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 reflect his glory in the True travels. The charge rests on an alleged misuse of geographical names and on the alleged impossible form of a grant of a coat of arms which Smith said was given him by Sigismund of Transylvania and which was accepted as genuine at the Heralds' College in London. The criticism1 is very sweeping. If it is well taken our historian degenerated in the latter part of his career to a literary mountebank, but the matter may still await a more judicious investigation than it has yet received. Turning from Virginia2 we shall not find any considerable early historian in another colony outside of New England. So far as the region south of the Hudson is concerned idealism in regard to planting colonies exhausted itself with the splendid dreams of Raleigh, Hakluyt, and Edward Sandys. Lord Baltimore and Penn, it is true, attempted to revive it in Maryland and Pennsylvania, but their colonists did not respond to their efforts. These colonies were settled by as practical a class of farmers and traders as those who brought the river bottoms of Virginia under the sway of King Tobacco. Throughout this region literature had to wait on material prosperity before it could find a home. The New Englanders, however, were idealists from the beginning. This, of course, means that their ministers and leading men were idealists. The majority of the inhabitants were as matter of fact as the majority in any other colony. But the ruling class were committed to the defence of an idealistic theory, and they naturally wished its history preserved. Out of this impulse came several historical works which we could ill afford to lose. All things considered, the Puritans made better historians than the Virginians. It is true their writings abound in superstition, but the superstitions were honestly set down as they were honestly held by the people of the age.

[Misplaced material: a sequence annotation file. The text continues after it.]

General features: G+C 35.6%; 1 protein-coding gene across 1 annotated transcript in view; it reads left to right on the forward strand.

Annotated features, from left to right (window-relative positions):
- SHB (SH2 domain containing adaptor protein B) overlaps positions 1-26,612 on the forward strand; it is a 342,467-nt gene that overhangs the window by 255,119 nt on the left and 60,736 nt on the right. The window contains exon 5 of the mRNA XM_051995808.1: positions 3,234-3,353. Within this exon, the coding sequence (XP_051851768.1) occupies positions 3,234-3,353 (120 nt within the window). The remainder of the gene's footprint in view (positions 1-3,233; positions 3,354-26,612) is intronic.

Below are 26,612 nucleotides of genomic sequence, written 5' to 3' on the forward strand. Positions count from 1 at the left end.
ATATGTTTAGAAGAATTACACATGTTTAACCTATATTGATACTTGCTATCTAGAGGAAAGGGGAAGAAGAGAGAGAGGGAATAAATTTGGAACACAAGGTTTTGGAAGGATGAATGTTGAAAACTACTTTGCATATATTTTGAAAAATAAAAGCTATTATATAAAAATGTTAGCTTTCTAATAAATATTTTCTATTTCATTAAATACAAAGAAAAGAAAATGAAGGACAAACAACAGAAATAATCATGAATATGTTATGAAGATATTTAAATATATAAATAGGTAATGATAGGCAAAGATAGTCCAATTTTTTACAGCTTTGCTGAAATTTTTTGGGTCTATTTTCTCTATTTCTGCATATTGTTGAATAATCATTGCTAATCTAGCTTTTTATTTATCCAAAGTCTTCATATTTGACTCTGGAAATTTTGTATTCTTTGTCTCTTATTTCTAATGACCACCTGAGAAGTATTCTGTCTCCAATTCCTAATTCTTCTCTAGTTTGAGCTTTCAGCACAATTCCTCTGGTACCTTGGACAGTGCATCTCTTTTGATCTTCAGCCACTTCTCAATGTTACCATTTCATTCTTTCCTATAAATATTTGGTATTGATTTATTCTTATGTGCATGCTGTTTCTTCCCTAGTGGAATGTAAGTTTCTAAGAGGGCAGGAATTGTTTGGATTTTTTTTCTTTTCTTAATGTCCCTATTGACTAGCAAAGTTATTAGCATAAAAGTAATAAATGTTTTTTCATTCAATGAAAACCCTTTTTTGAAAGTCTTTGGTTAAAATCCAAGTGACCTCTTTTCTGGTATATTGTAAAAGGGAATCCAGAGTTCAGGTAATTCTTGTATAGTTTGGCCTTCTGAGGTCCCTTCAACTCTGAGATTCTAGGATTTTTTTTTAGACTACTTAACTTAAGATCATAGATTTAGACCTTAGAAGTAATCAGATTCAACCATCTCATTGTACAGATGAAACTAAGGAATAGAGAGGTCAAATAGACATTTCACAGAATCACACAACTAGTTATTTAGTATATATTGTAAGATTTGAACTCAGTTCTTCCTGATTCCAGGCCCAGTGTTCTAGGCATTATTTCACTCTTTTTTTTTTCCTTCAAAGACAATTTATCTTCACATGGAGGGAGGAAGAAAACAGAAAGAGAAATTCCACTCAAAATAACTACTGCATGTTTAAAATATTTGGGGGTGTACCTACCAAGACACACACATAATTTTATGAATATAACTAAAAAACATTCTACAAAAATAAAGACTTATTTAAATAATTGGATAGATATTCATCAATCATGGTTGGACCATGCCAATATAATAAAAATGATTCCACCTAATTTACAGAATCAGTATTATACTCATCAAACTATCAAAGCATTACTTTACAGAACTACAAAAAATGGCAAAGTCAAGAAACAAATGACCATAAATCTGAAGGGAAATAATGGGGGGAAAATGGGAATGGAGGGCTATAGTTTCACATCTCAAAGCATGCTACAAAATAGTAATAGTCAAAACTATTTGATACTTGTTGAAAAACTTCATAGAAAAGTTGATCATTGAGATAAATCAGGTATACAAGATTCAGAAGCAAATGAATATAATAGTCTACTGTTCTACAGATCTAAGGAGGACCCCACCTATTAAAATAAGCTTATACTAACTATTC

1 Its most notable champion is Mr. Lewis L. Kropf, who asserts that when he communicated a copy of Smith's patent to the Hungarian Heraldic Society it was received with an outburst of laughter. Mr. Kropf pronounces Smith “an impudent forger.” See Kropf, Lewis L., Captain John Smith of Virginia, notes and Queries, London, 1890, Seventh Series, vol. IX; also American historical review, vol. III, p. 737. A series of letters by the Rev. Edward D. Neill and William Wirt Henry, beginning in the Richmond Dispatch, 12 July, 1877, and continuing through several weeks, threshed out this controversy without settling anything.
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